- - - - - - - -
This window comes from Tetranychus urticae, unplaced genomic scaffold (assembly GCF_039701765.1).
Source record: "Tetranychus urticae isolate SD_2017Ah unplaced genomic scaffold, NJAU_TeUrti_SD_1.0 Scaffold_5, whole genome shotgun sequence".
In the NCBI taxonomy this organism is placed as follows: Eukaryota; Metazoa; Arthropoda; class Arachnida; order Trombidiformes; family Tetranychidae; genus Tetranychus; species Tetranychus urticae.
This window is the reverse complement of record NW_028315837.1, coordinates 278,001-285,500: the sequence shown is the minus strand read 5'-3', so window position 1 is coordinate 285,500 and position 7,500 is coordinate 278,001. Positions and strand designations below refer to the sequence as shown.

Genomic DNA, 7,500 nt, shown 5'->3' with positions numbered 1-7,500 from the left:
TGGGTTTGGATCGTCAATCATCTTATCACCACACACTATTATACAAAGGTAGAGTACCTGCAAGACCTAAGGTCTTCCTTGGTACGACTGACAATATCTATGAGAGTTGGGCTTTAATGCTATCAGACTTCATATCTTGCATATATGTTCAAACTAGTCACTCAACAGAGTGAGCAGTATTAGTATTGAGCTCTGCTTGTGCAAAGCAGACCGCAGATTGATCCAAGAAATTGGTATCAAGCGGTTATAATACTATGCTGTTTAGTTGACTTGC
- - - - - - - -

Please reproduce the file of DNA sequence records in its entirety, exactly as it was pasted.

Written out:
This window comes from Tetranychus urticae, unplaced genomic scaffold (assembly GCF_039701765.1).
Source record: "Tetranychus urticae isolate SD_2017Ah unplaced genomic scaffold, NJAU_TeUrti_SD_1.0 Scaffold_5, whole genome shotgun sequence".
In the NCBI taxonomy this organism is placed as follows: Eukaryota; Metazoa; Arthropoda; class Arachnida; order Trombidiformes; family Tetranychidae; genus Tetranychus; species Tetranychus urticae.
This window is the reverse complement of record NW_028315837.1, coordinates 278,001-285,500: the sequence shown is the minus strand read 5'-3', so window position 1 is coordinate 285,500 and position 7,500 is coordinate 278,001. Positions and strand designations below refer to the sequence as shown.

Genomic DNA, 7,500 nt, shown 5'->3' with positions numbered 1-7,500 from the left:
TGGGTTTGGATCGTCAATCATCTTATCACCACACACTATTATACAAAGGTAGAGTACCTGCAAGACCTAAGGTCTTCCTTGGTACGACTGACAATATCTATGAGAGTTGGGCTTTAATGCTATCAGACTTCATATCTTGCATATATGTTCAAACTAGTCACTCAACAGAGTGAGCAGTATTAGTATTGAGCTCTGCTTGTGCAAAGCAGACCGCAGATTGATCCAAGAAATTGGTATCAAGCGGTTATAATACTATGCTGTTTAGTTGACTTGC